Jepson said improvements had been made even before the Shady Grove medical staff executive committee warned administrators last month that conditions had deteriorated to dangerous levels. The joint commission was unaware of the complaints until Oct. 17, when The Washington Post published an account of numerous problems cited by doctors and patients, including the death of an intensive-care unit patient who had been left unattended elsewhere. The commission, citing the Post report, sent inspectors for a surprise visit Oct. 22.

State officials, who are conducting a more detailed investigation of nearly 100 patient complaints, said two weeks ago that they found serious problems. The state's chief hospital inspector, Carol Benner, cited disqualification from Medicare as a possibility. "I don't think you can downplay the seriousness of the problem," she said.

At the same time, Benner said she was pleased to see that consultants have descended on the hospital to recommend improvements.

The scrutiny has already prompted changes. On Nov. 3, the hospital accepted the resignation of Chief Executive Cory S. Chambers and reassigned Chief Operating Officer Kiltie Leach, who had been overseeing Shady Grove and Washington Adventist Hospital in Takoma Park. Now Leach will head only Washington Adventist.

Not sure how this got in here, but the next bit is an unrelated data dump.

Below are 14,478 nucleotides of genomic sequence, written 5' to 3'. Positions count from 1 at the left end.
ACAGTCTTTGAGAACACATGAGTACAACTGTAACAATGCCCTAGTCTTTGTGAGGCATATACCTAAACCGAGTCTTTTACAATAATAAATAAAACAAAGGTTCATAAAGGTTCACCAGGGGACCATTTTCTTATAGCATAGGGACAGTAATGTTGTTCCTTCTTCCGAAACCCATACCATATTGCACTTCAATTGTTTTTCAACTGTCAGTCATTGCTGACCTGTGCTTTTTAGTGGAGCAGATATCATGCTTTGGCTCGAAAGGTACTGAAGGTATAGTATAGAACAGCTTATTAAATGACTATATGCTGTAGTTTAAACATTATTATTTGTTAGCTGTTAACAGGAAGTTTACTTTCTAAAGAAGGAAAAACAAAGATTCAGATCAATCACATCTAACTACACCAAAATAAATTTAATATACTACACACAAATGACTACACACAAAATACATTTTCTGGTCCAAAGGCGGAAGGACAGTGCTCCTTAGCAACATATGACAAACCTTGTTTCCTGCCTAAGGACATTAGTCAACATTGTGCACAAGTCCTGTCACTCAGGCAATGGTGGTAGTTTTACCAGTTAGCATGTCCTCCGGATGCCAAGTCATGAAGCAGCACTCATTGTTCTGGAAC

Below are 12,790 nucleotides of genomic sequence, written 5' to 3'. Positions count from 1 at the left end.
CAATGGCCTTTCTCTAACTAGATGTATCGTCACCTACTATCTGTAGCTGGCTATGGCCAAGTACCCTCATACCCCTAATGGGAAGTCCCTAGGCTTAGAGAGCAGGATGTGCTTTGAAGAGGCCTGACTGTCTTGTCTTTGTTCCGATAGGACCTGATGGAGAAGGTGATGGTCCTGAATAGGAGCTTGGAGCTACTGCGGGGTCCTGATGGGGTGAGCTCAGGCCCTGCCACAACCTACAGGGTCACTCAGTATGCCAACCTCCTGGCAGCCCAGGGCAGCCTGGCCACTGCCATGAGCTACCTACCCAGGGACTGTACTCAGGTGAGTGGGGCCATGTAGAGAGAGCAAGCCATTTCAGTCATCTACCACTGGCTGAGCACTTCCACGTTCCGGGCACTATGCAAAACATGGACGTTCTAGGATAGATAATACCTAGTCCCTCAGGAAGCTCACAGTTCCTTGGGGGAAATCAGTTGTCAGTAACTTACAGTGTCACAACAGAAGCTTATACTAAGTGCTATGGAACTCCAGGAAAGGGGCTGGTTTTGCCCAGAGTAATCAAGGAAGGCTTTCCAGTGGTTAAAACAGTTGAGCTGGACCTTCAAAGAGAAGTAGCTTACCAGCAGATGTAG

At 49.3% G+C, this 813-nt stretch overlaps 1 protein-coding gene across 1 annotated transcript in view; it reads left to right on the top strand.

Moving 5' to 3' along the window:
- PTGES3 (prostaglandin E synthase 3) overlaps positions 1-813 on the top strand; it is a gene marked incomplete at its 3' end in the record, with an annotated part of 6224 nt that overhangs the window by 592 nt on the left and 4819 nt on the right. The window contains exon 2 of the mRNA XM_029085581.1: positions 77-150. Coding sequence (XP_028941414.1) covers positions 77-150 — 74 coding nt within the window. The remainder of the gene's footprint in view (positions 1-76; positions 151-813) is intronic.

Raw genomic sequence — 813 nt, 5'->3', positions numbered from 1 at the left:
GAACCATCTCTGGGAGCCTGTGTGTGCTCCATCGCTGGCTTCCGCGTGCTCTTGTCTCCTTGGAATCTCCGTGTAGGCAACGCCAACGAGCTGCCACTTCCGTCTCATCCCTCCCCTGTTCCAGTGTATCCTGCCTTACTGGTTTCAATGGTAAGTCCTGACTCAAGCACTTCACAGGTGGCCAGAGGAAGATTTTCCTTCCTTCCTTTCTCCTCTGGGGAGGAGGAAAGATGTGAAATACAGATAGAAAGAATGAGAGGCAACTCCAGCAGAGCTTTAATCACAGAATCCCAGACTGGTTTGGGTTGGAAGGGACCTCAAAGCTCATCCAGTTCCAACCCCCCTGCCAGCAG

Yesterday, Shady Grove Adventist board member Cheryl Winchell, a Gaithersburg physician, said she was shaken by the commission's action. She called accreditation a "life and death" matter for a hospital. "I can't tell you how sad this makes me," she said. "The hospital just sounds like it's the worst place on Earth," she said, referring to the commission's conclusions. "But it isn't. . . . This is just astounding."

Doctors who have complained about the hospital's leadership said the joint commission has proved their claims legitimate. "The administration publicly ridiculed us as being peevish and emotional, but clearly they were wrong," said Alan Kravitz, a surgeon who criticized the hospital.

Rhoda Levin, of Germantown, said the commission's findings finally address the kind of shortcomings she experienced while being treated for breast cancer. In 1998, a surgeon performed a painful bone biopsy, under anesthesia, to investigate lesions in her spine.

She could not understand why the results on the biopsy were late. Doctors initially said special studies were delaying things, but finally her physician told her the biopsy sample was misplaced, requiring another operation, she said. Jepson, citing privacy, could not comment on the matter.

"It was horrific, totally bizarre," said Levin, who works at the National Institute of Standards and Technology compiling chemical data. "This underscores for me my own perceptions that things were not right there," Levin said of the accreditation decision. "I'm glad it's happening so people can get the care they deserve."